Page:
At the height of the Holocaust twenty-five young inmates of the infamous Auschwitz-Birkenau concentration camp – mainly Jewish women and girls – were selected to design, cut, and sew beautiful fashions for elite Nazi women in a dedicated salon. It was work that they hoped would spare them from the gas chambers. This fashion workshop – called the Upper Tailoring Studio – was established by Hedwig Höss, the camp commandant’s wife, and patronized by the wives of SS guards and officers.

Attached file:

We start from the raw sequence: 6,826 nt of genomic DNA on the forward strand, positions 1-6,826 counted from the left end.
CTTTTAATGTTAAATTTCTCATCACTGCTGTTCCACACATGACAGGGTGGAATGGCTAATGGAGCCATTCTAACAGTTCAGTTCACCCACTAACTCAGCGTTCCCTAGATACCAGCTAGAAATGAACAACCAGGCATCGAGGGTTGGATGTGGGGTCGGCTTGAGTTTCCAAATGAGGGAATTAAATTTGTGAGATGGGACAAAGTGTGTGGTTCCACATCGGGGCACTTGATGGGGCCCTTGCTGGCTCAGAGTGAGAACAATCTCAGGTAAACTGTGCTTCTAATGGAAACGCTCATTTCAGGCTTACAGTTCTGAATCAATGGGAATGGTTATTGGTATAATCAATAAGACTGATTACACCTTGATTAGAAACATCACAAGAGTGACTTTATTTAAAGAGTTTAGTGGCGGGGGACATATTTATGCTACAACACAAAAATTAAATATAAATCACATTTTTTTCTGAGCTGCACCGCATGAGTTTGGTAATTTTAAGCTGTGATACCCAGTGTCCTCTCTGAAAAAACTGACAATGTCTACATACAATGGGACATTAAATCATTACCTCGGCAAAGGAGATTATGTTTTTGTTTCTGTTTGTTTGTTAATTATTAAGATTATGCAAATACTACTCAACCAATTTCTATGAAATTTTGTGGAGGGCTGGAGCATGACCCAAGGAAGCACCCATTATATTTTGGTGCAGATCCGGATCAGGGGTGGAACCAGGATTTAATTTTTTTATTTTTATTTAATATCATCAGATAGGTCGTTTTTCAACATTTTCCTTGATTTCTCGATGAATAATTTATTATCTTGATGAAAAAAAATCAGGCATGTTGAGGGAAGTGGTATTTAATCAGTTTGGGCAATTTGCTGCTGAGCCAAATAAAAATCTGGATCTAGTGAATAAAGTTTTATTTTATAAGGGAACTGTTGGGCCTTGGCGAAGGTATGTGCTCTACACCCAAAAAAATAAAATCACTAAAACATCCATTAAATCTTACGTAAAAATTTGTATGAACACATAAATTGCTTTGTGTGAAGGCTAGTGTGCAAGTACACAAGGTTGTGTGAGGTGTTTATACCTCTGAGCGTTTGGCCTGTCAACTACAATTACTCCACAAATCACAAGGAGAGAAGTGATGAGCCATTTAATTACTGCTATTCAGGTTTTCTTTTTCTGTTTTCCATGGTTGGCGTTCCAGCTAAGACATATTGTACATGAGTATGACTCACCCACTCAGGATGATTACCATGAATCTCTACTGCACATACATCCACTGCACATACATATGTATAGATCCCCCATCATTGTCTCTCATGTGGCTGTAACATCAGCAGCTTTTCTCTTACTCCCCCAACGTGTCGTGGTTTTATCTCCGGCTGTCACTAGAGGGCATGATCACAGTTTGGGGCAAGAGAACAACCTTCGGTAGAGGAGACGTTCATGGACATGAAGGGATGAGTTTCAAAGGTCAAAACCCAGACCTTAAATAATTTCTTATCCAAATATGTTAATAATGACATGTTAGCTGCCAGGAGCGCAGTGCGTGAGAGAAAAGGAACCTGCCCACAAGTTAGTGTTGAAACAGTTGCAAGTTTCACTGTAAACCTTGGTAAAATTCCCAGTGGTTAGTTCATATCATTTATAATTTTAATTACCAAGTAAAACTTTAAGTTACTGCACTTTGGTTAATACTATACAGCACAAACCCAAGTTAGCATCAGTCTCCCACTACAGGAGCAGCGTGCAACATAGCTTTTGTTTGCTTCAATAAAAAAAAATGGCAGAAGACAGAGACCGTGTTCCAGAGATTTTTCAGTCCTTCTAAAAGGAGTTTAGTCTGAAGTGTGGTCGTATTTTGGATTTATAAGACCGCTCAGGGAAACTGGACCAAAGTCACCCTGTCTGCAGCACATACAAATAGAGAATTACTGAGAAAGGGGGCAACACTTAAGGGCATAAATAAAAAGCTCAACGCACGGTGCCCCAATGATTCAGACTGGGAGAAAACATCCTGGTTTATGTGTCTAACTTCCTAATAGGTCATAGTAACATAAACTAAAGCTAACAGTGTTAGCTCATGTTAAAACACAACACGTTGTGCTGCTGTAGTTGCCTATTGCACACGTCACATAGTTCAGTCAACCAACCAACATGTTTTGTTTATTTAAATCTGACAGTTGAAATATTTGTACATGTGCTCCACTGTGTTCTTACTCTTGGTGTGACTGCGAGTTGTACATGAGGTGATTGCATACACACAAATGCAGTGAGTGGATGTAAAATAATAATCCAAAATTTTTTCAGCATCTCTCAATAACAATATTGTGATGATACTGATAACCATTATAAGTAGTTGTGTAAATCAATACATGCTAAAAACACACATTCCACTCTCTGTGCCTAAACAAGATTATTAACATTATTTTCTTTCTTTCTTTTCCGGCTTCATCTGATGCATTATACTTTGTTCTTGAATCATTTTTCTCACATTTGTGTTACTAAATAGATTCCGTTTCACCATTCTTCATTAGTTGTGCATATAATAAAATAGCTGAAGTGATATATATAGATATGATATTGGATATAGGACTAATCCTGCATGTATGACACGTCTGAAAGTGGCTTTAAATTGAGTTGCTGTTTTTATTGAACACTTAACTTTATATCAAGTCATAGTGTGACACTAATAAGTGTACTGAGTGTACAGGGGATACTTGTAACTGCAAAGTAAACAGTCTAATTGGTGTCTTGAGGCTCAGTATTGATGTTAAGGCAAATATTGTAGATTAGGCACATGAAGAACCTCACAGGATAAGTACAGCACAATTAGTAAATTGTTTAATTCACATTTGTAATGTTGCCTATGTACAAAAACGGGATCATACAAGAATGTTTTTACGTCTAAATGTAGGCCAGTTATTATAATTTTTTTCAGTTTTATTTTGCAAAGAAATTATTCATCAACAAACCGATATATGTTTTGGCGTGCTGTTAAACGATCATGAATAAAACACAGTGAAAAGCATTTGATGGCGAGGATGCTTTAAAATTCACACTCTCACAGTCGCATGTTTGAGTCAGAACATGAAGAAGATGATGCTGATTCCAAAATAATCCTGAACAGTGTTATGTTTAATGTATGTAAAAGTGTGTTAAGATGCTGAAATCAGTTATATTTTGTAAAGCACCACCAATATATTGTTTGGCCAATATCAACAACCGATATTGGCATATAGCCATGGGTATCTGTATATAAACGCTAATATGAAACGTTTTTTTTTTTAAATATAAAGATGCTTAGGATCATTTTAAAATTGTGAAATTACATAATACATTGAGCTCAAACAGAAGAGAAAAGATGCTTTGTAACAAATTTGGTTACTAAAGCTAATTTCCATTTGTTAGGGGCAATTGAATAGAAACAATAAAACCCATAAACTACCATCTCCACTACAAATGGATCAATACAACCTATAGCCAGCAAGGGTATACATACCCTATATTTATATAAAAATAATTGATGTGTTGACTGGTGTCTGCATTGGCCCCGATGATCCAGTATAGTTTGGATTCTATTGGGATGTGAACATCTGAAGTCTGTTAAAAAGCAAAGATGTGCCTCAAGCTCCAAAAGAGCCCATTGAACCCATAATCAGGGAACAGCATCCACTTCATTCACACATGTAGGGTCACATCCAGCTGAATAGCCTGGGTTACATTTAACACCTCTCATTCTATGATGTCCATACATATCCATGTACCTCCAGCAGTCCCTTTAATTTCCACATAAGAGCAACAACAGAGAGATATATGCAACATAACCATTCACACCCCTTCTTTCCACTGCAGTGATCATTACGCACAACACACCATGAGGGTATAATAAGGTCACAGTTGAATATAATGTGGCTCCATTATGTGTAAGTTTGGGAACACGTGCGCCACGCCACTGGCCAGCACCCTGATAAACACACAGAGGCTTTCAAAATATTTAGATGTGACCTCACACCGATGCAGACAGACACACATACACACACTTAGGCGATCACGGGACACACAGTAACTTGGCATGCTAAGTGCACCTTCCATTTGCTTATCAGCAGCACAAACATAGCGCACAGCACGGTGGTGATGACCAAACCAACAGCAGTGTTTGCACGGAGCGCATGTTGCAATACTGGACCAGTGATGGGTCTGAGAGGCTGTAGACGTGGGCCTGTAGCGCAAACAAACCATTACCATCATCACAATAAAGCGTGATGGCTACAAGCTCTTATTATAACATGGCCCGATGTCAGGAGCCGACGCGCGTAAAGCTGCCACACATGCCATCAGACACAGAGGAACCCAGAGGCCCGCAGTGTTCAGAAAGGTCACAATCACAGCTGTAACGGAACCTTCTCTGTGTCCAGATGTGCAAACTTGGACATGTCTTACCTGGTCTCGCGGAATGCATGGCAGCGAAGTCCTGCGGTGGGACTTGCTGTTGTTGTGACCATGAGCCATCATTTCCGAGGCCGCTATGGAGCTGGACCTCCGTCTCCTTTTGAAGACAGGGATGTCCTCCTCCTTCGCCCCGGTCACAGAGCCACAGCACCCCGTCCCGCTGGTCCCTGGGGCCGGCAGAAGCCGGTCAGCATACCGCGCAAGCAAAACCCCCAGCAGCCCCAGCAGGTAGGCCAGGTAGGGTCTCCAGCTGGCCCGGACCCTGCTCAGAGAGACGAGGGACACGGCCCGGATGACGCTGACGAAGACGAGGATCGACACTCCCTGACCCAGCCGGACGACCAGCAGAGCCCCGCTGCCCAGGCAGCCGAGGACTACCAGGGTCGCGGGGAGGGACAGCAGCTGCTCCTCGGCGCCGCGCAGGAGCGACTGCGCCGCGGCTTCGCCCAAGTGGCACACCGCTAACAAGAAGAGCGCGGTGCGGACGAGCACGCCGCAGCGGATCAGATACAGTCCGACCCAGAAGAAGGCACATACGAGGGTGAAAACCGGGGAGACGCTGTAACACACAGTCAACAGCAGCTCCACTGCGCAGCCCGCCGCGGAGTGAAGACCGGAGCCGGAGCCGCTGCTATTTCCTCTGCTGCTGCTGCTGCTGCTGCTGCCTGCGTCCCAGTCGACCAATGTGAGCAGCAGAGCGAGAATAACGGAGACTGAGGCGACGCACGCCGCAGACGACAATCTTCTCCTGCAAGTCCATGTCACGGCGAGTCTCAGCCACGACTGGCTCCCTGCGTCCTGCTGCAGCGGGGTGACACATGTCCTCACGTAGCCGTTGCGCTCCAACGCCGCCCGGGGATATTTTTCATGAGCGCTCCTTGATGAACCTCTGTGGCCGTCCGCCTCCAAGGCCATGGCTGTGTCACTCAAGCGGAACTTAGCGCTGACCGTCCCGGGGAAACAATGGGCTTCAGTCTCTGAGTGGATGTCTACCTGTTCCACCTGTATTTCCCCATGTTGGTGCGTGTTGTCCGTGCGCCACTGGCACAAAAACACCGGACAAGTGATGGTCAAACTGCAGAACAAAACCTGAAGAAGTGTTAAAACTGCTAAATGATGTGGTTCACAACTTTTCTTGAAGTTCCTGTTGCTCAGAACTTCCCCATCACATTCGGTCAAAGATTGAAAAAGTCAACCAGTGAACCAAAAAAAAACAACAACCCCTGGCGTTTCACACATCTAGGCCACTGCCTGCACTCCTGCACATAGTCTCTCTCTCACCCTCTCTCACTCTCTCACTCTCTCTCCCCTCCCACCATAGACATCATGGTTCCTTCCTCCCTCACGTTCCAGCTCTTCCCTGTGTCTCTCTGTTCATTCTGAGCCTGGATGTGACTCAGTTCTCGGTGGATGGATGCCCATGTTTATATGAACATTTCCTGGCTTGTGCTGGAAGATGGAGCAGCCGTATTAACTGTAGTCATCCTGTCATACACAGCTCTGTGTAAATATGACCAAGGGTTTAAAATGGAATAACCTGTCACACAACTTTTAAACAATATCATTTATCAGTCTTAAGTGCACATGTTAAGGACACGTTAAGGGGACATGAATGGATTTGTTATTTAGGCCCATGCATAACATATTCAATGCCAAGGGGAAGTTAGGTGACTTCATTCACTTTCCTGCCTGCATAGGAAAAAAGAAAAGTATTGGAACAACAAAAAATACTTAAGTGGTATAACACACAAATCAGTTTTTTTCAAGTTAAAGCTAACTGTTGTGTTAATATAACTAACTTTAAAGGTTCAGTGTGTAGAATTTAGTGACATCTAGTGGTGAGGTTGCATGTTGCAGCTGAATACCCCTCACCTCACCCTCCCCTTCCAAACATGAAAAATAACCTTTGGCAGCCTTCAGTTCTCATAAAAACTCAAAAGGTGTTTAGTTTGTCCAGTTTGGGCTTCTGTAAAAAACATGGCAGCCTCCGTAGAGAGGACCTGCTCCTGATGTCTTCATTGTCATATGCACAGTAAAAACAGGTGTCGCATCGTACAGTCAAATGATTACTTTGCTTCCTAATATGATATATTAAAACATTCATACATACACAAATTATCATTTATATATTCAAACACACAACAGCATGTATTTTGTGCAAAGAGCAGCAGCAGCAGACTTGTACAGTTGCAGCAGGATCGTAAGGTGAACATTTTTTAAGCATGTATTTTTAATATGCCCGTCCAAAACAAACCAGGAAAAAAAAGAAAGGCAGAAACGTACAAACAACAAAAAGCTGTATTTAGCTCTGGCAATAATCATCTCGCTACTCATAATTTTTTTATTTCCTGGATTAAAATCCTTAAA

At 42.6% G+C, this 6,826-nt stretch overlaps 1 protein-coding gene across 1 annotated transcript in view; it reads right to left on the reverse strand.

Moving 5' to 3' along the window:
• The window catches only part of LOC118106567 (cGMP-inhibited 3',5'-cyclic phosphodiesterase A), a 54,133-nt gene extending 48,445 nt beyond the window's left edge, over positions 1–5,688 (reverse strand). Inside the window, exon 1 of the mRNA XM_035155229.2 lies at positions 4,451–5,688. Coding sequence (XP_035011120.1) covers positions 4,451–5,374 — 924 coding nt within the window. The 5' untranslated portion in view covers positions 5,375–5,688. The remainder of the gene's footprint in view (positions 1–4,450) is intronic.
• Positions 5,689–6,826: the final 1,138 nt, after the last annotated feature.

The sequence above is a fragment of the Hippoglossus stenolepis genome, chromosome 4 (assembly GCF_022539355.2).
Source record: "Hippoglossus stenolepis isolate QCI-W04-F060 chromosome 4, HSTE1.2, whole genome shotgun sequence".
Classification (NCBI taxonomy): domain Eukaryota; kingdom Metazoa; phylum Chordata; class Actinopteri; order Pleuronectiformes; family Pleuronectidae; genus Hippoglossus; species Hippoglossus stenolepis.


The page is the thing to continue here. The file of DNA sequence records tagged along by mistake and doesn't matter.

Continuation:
Historian Lucy Adlington draws on diverse sources – including interviews, clothes and photographs from the 1940s to bring an extra dimension to the stories of these resilient, brave women. Weaving the dressmakers’ remarkable experiences within the context of Nazi policies for plunder and exploitation, Lucy exposes the greed, cruelty, and hypocrisy of the Third Reich and offers a fresh look at a little-known chapter of World War II and the Holocaust.